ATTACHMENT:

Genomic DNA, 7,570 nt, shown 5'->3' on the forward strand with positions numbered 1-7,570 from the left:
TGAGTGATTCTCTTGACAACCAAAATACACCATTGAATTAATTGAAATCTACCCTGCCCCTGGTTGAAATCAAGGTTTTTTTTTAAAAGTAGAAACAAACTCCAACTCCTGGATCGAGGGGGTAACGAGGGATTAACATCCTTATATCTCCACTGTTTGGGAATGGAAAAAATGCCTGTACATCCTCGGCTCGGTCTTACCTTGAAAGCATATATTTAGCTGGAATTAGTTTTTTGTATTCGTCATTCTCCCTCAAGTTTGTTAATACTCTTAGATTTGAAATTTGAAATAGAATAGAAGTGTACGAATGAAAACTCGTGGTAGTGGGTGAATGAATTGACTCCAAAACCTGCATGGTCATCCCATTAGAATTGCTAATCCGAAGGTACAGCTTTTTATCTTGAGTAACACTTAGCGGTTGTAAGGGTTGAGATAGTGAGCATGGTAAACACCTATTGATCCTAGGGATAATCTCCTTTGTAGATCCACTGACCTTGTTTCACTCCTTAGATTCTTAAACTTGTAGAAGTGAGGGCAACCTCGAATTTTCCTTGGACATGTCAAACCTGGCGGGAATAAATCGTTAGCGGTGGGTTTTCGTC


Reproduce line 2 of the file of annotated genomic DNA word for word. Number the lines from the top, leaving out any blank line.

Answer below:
TGAGTGATTCTCTTGACAACCAAAATACACCATTGAATTAATTGAAATCTACCCTGCCCCTGGTTGAAATCAAGGTTTTTTTTTAAAAGTAGAAACAAACTCCAACTCCTGGATCGAGGGGGTAACGAGGGATTAACATCCTTATATCTCCACTGTTTGGGAATGGAAAAAATGCCTGTACATCCTCGGCTCGGTCTTACCTTGAAAGCATATATTTAGCTGGAATTAGTTTTTTGTATTCGTCATTCTCCCTCAAGTTTGTTAATACTCTTAGATTTGAAATTTGAAATAGAATAGAAGTGTACGAATGAAAACTCGTGGTAGTGGGTGAATGAATTGACTCCAAAACCTGCATGGTCATCCCATTAGAATTGCTAATCCGAAGGTACAGCTTTTTATCTTGAGTAACACTTAGCGGTTGTAAGGGTTGAGATAGTGAGCATGGTAAACACCTATTGATCCTAGGGATAATCTCCTTTGTAGATCCACTGACCTTGTTTCACTCCTTAGATTCTTAAACTTGTAGAAGTGAGGGCAACCTCGAATTTTCCTTGGACATGTCAAACCTGGCGGGAATAAATCGTTAGCGGTGGGTTTTCGTC